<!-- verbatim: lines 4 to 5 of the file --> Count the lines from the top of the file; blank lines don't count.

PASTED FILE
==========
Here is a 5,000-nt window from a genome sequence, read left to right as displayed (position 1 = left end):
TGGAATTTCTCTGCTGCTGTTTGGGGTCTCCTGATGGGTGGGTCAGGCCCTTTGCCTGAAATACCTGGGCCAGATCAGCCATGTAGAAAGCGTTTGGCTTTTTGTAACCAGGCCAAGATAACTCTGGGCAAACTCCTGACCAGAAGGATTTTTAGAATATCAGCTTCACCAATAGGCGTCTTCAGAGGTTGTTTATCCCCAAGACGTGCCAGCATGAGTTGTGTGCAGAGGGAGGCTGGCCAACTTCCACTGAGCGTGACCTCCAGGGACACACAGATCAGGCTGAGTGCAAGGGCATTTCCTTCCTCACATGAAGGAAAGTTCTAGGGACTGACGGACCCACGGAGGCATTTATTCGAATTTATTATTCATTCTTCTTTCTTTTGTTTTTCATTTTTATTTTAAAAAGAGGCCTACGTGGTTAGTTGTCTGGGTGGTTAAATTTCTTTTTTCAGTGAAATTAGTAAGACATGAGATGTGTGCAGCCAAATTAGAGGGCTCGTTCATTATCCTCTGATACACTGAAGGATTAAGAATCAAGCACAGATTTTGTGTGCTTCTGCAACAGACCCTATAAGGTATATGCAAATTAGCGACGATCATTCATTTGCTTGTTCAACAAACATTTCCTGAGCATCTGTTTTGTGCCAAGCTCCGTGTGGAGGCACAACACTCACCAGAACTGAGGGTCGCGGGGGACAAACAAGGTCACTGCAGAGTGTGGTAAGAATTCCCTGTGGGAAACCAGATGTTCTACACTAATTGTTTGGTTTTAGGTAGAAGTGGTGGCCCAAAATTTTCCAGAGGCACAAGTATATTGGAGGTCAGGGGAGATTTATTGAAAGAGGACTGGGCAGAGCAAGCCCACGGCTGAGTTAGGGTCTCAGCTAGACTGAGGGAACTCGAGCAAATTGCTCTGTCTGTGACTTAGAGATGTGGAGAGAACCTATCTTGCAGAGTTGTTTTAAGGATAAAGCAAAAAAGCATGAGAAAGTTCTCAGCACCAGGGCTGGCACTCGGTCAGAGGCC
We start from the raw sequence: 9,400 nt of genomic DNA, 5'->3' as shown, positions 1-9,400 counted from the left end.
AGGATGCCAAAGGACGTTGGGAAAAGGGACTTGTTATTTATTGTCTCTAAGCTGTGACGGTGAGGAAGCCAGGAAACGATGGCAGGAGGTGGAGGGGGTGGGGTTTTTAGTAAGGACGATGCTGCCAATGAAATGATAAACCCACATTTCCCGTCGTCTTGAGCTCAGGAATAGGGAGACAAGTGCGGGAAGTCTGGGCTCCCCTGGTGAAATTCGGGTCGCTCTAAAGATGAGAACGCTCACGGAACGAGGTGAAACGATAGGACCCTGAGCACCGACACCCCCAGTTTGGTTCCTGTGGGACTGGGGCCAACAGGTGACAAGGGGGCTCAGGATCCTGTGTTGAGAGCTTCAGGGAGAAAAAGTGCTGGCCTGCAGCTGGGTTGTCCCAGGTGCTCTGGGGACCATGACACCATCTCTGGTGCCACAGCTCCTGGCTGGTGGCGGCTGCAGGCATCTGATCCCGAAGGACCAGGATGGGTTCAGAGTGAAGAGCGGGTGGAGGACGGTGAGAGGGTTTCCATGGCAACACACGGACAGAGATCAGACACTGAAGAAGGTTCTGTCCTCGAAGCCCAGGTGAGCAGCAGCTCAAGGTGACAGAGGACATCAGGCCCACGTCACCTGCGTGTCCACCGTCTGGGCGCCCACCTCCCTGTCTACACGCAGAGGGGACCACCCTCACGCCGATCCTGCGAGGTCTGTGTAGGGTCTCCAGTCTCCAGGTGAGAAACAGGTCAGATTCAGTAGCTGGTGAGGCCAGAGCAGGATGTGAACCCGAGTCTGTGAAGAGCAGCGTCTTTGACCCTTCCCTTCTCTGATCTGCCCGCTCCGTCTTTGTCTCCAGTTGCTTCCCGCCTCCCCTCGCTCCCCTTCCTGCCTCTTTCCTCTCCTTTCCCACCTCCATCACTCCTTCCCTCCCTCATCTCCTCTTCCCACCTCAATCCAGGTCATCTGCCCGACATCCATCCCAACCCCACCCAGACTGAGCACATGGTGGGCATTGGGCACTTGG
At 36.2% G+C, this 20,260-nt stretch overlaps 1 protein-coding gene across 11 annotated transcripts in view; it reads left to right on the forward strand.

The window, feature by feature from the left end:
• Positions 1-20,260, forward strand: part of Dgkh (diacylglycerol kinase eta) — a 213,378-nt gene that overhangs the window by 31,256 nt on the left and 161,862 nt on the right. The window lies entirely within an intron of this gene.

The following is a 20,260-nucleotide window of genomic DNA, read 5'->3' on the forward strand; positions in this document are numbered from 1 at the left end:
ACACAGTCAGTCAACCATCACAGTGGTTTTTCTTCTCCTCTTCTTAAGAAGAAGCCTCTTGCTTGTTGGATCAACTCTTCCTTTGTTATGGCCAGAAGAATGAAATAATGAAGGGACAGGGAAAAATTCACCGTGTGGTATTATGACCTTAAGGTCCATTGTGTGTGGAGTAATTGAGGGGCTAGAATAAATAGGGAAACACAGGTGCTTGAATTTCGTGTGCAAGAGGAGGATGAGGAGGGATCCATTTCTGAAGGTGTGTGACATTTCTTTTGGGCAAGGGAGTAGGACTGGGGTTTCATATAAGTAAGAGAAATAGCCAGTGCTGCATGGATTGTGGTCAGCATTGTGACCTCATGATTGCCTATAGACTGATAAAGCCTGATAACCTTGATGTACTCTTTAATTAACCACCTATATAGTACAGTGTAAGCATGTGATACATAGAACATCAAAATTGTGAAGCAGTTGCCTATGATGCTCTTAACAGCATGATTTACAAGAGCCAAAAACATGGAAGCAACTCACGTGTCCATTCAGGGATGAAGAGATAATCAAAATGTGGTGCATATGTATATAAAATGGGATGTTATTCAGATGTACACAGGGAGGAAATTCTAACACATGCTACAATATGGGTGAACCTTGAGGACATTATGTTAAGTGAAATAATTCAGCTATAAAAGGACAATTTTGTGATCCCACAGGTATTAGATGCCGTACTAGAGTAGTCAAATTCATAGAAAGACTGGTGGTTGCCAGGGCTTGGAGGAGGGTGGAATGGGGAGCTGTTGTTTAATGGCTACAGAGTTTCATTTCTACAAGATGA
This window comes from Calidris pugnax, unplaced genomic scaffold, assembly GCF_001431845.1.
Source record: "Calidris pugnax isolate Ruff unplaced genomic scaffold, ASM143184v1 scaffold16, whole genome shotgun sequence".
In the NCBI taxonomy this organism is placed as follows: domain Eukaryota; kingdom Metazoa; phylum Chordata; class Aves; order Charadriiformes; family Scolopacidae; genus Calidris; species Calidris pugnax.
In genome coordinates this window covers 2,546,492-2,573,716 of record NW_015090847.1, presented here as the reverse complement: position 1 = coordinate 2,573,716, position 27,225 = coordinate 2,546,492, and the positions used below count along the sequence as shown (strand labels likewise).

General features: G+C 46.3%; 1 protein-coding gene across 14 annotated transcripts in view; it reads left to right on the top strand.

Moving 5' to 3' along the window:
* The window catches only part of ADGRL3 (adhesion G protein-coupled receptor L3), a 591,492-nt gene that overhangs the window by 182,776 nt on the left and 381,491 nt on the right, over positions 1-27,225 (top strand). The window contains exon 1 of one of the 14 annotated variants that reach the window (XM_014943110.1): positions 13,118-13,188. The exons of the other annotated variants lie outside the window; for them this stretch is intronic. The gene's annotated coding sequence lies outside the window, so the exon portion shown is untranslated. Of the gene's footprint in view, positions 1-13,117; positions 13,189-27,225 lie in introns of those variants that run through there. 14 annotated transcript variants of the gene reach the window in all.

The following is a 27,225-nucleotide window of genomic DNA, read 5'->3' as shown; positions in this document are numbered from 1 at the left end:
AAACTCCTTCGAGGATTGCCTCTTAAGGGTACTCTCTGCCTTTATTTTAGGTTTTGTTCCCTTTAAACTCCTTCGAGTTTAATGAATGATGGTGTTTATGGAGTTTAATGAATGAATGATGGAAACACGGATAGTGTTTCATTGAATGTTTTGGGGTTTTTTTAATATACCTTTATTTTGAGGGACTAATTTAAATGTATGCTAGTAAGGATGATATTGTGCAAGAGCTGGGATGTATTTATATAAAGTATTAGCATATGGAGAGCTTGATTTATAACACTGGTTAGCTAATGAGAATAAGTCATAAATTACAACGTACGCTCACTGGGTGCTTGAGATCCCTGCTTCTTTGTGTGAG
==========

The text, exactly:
AGGATGCCAAAGGACGTTGGGAAAAGGGACTTGTTATTTATTGTCTCTAAGCTGTGACGGTGAGGAAGCCAGGAAACGATGGCAGGAGGTGGAGGGGGTGGGGTTTTTAGTAAGGACGATGCTGCCAATGAAATGATAAACCCACATTTCCCGTCGTCTTGAGCTCAGGAATAGGGAGACAAGTGCGGGAAGTCTGGGCTCCCCTGGTGAAATTCGGGTCGCTCTAAAGATGAGAACGCTCACGGAACGAGGTGAAACGATAGGACCCTGAGCACCGACACCCCCAGTTTGGTTCCTGTGGGACTGGGGCCAACAGGTGACAAGGGGGCTCAGGATCCTGTGTTGAGAGCTTCAGGGAGAAAAAGTGCTGGCCTGCAGCTGGGTTGTCCCAGGTGCTCTGGGGACCATGACACCATCTCTGGTGCCACAGCTCCTGGCTGGTGGCGGCTGCAGGCATCTGATCCCGAAGGACCAGGATGGGTTCAGAGTGAAGAGCGGGTGGAGGACGGTGAGAGGGTTTCCATGGCAACACACGGACAGAGATCAGACACTGAAGAAGGTTCTGTCCTCGAAGCCCAGGTGAGCAGCAGCTCAAGGTGACAGAGGACATCAGGCCCACGTCACCTGCGTGTCCACCGTCTGGGCGCCCACCTCCCTGTCTACACGCAGAGGGGACCACCCTCACGCCGATCCTGCGAGGTCTGTGTAGGGTCTCCAGTCTCCAGGTGAGAAACAGGTCAGATTCAGTAGCTGGTGAGGCCAGAGCAGGATGTGAACCCGAGTCTGTGAAGAGCAGCGTCTTTGACCCTTCCCTTCTCTGATCTGCCCGCTCCGTCTTTGTCTCCAGTTGCTTCCCGCCTCCCCTCGCTCCCCTTCCTGCCTCTTTCCTCTCCTTTCCCACCTCCATCACTCCTTCCCTCCCTCATCTCCTCTTCCCACCTCAATCCAGGTCATCTGCCCGACATCCATCCCAACCCCACCCAGACTGAGCACATGGTGGGCATTGGGCACTTGG
At 36.2% G+C, this 20,260-nt stretch overlaps 1 protein-coding gene across 11 annotated transcripts in view; it reads left to right on the forward strand.